Wednesday, October 31, 2007
(Picture and quotes courtesy of the White House website.)
Our President was cranky yesterday. He appeared on the North Portico steps of the White House after meeting with the House Republican Conference, in order to whine about the performance of Congress.
After mentioning what a "constructive" discussion he'd had with Republican members of Congress, he went on to complain:
"Congress is not getting its work done. We're near the end of the year, and there really isn't much to show for it. The House of Representatives has wasted valuable time on a constant stream of investigations, and the Senate has wasted valuable time on an endless series of failed votes to pull our troops out of Iraq."
Hmmm, wasting time on investigations...let's see, does anyone remember Monica Lewinsky? Whitewater? Talk about a waste of time. And Congress wouldn't have to be trying to vote our troops out of Iraq if he hadn't put them there in the first place.
He then went on to whine some more.
"They've also passed an endless series of tax increases. You know, they proposed tax increases in the farm bill, the energy bill, the small business bill, and of course, the SCHIP bill. They haven't seen a bill they could not solve without shoving a tax hike into it. In other words, they believe in raising taxes, and we don't.
Spending is skyrocketing under their leadership -- at least proposed spending is skyrocketing under their leadership."
My, he has a short memory. It wasn't so bad when the Republicans were doing it, was it? What about back in 2003? According to this article, originally published by the LA Times,
"Before they took control of Congress nearly nine years ago, Republicans often mocked the Democratic practice of larding government spending bills with provisions that earmarked funds for pet projects in particular lawmakers' districts and states.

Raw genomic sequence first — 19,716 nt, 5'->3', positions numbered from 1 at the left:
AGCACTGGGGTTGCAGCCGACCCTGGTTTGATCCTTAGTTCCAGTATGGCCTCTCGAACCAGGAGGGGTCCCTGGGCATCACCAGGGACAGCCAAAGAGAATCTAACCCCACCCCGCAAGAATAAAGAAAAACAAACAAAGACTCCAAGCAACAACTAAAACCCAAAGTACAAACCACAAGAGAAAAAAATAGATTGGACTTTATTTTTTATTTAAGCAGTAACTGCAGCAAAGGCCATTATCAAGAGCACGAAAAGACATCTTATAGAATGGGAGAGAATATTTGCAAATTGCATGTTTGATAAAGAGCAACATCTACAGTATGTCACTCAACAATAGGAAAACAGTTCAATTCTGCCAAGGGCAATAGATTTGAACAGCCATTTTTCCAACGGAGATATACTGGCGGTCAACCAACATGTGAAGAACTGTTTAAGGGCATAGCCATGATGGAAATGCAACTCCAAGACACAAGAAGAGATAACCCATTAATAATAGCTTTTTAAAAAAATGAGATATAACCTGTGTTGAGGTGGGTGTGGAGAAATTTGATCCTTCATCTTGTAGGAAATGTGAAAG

But a $328.1-billion bill that the Republican-led House expects to pass today, funding a grab bag of government agencies, takes earmarking to greater heights and uses it for what Democrats claim are new, partisan purposes.
The bill includes an eye-popping number of earmarks — around 7,000 by one estimate, at a cost of several billion dollars. Other spending bills bring the grand total for the year to more than 10,000. In that long list are items big and small, from $100,000 for street furniture and sidewalks in Laverne, Ala., to $44 million for a bridge to Treasure Island in Florida — a plum for the Tampa Bay district of House Appropriations Chairman C.W. "Bill" Young.
But more than that, to a degree unseen since their 1995 takeover, the majority Republicans are publicly flaunting their power to use pork for explicitly partisan purposes."
But that's not all. Oh no. In 2005, yet more earmarks and pork made it through the Republican controlled Congress: According to this Boston Globe article,
"At $286.4 BILLION, the highway bill just passed by Congress is the most expensive public works legislation in US history. In addition to funding the interstate highway system and other federal transportation programs, it sets a new record for pork-barrel spending, earmarking $24 billion for a staggering 6,376 pet projects."
This was the bill with the infamous "bridge to nowhere" in Alaska, among other perks benefiting that state. John McCain voted against the bill at the time:
"Arizona Senator John McCain, who voted no, called the bill a 'monstrosity' and wondered whether it will ever be possible to restore fiscal sanity to Congress. If 'the combination of war, record deficits, and the largest public debt in the country's history' can't break lawmakers' addiction to spending, he asked, 'what can?'"